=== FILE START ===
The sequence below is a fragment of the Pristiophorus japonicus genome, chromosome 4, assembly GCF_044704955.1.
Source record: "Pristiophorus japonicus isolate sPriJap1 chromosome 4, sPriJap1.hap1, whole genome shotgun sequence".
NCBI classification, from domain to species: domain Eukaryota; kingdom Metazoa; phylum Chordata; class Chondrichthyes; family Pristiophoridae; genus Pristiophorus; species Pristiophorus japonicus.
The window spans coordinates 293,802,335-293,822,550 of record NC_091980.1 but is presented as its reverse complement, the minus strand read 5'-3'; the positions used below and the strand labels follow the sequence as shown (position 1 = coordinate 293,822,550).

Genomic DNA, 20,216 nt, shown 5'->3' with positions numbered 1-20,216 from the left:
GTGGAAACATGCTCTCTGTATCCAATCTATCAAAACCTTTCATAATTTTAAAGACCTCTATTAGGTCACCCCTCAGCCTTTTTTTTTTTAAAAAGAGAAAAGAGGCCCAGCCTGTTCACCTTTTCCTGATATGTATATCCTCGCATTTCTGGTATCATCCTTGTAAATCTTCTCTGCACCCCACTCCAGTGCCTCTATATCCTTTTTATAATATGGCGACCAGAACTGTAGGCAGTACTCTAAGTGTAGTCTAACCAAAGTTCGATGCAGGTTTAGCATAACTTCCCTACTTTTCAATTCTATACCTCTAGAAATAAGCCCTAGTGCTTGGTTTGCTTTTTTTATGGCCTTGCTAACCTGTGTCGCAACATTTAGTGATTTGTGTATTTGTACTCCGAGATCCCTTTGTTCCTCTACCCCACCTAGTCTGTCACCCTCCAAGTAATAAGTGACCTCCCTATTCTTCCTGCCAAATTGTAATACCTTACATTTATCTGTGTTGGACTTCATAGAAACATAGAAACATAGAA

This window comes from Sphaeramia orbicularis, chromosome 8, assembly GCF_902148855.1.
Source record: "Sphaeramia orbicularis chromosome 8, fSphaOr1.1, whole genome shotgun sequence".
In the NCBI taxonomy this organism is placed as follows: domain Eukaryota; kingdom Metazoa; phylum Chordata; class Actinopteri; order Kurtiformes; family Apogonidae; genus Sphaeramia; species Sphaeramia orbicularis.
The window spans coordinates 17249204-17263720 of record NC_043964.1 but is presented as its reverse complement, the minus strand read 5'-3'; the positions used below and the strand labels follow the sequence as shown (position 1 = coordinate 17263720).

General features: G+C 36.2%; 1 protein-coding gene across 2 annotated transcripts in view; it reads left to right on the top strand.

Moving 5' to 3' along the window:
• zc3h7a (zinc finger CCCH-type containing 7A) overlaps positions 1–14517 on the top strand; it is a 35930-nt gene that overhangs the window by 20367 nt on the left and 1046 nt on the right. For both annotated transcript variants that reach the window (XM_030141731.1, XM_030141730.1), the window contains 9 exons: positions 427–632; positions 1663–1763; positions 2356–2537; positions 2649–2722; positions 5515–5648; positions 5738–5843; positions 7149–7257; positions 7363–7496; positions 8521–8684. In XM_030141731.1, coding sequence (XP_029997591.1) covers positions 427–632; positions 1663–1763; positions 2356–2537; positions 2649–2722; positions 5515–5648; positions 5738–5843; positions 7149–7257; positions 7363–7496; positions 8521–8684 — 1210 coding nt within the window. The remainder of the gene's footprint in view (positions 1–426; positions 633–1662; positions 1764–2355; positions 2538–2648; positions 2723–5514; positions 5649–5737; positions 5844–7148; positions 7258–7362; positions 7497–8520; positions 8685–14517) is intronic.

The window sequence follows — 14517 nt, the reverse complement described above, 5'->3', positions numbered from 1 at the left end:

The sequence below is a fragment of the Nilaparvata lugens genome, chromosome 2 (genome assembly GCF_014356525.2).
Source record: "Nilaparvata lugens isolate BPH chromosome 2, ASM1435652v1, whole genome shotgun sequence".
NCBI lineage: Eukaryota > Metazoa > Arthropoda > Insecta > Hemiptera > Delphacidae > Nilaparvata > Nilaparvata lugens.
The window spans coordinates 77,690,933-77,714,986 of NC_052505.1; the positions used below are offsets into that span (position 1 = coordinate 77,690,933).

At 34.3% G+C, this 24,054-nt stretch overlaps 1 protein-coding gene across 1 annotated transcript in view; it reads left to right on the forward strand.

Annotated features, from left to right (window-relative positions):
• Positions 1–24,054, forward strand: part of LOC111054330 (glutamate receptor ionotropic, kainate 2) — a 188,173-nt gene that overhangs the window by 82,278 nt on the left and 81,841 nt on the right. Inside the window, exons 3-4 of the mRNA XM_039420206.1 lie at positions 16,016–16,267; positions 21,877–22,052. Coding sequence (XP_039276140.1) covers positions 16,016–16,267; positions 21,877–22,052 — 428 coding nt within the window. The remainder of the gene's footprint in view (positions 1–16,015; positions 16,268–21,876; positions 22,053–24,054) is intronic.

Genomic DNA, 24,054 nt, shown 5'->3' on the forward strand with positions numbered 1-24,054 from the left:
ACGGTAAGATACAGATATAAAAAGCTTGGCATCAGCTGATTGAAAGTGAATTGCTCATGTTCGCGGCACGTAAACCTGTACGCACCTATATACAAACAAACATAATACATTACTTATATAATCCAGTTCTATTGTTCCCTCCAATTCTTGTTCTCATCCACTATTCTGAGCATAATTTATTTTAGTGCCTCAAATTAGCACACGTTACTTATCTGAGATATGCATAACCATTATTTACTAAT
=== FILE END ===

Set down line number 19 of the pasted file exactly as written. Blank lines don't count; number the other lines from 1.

At 34.3% G+C, this 24,054-nt stretch overlaps 1 protein-coding gene across 1 annotated transcript in view; it reads left to right on the forward strand.